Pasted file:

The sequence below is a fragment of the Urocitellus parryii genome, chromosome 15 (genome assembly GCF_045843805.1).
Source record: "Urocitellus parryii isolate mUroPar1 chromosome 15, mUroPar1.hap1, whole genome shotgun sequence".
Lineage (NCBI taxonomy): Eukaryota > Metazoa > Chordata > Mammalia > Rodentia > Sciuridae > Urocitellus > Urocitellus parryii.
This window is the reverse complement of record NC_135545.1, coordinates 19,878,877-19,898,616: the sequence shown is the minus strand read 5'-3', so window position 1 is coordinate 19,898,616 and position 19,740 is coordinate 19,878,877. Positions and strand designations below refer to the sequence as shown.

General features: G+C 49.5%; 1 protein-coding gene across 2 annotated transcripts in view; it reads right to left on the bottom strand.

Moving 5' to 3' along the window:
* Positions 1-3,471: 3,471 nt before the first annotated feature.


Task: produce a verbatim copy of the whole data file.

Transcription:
The sequence below is a fragment of the Urocitellus parryii genome, chromosome 15 (genome assembly GCF_045843805.1).
Source record: "Urocitellus parryii isolate mUroPar1 chromosome 15, mUroPar1.hap1, whole genome shotgun sequence".
Lineage (NCBI taxonomy): Eukaryota > Metazoa > Chordata > Mammalia > Rodentia > Sciuridae > Urocitellus > Urocitellus parryii.
This window is the reverse complement of record NC_135545.1, coordinates 19,878,877-19,898,616: the sequence shown is the minus strand read 5'-3', so window position 1 is coordinate 19,898,616 and position 19,740 is coordinate 19,878,877. Positions and strand designations below refer to the sequence as shown.

General features: G+C 49.5%; 1 protein-coding gene across 2 annotated transcripts in view; it reads right to left on the bottom strand.

Moving 5' to 3' along the window:
* Positions 1-3,471: 3,471 nt before the first annotated feature.